Aside from the President, the presidential communications privilege covers senior presidential advisors or Malacanang staff who have “operational proximity” to direct presidential decision-making.

What are the elements of the presidential communications privilege?

The following are the elements of the presidential communications privilege:

a. The protected communication must relate to a “quintessential and non-delegable presidential power”.

b. The communication must be authored or “solicited and received” by a close advisor of the President or the President himself. The advisor must be in “operational proximity” with the President.

c. The privilege is a qualified privilege that may be overcome by a showing of adequate or compelling need that would justify the limitation of the privilege and that the information sought is unavailable elsewhere by an appropriate investigating agency.

What are examples of “quintessential and non-delegable presidential powers” which are covered by the presidential communications privilege?

The privilege covers only those functions which form the core of presidential authority. These are functions which involve “quintessential and non-delegable presidential powers” such as the powers of the president as commander-in-chief (i.e., to call out the armed forces to suppress violence, to declare martial law, or to suspend the privilege of the writ of habeas corpus), the power to appoint officials and remove them, the power to grant pardons and reprieves, the power to receive ambassadors, and the power to negotiate treaties and to enter into execute agreements.

Are the elements of the presidential communications privilege present in this case?

Yes. The communications elicited by the three questions are covered by the presidential communications privilege because:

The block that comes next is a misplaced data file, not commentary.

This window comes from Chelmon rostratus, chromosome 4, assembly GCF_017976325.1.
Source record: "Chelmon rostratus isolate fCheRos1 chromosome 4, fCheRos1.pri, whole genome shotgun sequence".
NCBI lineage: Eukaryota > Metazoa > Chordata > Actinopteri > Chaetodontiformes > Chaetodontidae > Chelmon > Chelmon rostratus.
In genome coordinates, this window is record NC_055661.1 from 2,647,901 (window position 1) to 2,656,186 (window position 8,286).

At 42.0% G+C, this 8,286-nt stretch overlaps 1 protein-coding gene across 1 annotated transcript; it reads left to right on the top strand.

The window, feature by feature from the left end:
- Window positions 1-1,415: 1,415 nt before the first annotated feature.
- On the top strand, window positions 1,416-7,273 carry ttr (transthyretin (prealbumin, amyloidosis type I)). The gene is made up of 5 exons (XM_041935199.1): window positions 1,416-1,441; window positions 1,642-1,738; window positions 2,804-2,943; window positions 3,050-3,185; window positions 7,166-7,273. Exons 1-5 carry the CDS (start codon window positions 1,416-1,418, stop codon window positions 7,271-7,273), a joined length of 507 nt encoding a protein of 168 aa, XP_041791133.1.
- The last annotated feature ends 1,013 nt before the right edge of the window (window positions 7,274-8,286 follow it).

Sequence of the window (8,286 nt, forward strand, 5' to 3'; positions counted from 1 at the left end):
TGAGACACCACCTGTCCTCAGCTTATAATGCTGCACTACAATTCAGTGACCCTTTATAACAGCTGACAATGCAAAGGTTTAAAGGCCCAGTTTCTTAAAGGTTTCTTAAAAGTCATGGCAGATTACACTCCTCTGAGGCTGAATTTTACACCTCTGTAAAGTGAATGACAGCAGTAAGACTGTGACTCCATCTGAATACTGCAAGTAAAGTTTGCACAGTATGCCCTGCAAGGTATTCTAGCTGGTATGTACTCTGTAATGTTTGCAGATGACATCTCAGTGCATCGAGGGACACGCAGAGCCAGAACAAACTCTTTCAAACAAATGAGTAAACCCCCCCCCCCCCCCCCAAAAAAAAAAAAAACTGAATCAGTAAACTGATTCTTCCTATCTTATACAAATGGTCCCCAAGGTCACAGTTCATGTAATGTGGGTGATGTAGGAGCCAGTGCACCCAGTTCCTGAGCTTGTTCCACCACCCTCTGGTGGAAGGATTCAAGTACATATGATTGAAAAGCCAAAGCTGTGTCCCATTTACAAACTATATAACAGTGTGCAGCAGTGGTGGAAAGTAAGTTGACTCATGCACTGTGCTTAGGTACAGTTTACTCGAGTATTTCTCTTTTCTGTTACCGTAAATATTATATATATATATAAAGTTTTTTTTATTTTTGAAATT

a. First, the communications relate to the power of the President to enter into an executive agreement with other countries.

b. Second, the communications are received by Neri, who as a Cabinet member can be considered a close advisor of the President.

c. Third, the Senate Committees have not adequately shown a compelling need for the answers to the three questions in the enactment of a law and of the unavailability of the information elsewhere by an appropriate investigating authority.

Does the grant of the claim of executive privilege violate the right of the people to information on matters of public concern?

No, for the following reasons:

a. Neri appeared before the Senate on Sept. 26, 2007 and was questioned for 11 hours. He also expressed his willingness to answer more questions from the Senators, except the three questions.

b. The right to information is subject to limitation, such as executive privilege.

c. The right of Congress to obtain information in aid of legislation cannot be equated with the people’s right to information. Congress cannot claim that every legislative inquiry is an exercise of the people’s right to information.

Was the claim of executive privilege properly invoked by the President in this case?

Yes. For the claim to be properly invoked, there must be a formal claim by the President stating the “precise and certain reason” for preserving confidentiality. The grounds relied upon by Executive Secretary Ermita are specific enough, since what is required is only that an allegation be made “whether the information demanded involves military or diplomatic secrets, closed-door Cabinet meetings, etc.” The particular ground must only be specified, and the following statement of grounds by Executive Secretary Ermita satisfies the requirement: “The context in which executive privilege is being invoked is that the information sought to be disclosed might impair our diplomatic as well as economic relations with the People’s Republic of China.”

What reasons were given by the Supreme Court in holding that it was wrong for the Senate to cite Neri in contempt and order his arrest?

a. There was a legitimate claim of executive privilege.

b. The Senate’s invitations to Neri did not include the possible needed statute which prompted the inquiry, the subject of inquiry, and the questions to be asked.

c. The contempt order lacked the required number of votes.

d. The Senate’s rules of procedure on inquiries in aid of legislation were not duly published.

e. The contempt order is arbitrary and precipitate because the Senate did not first rule on the claim of executive privilege and instead dismissed Neri’s explanation as unsatisfactory.

Implications of the Supreme Court Decision: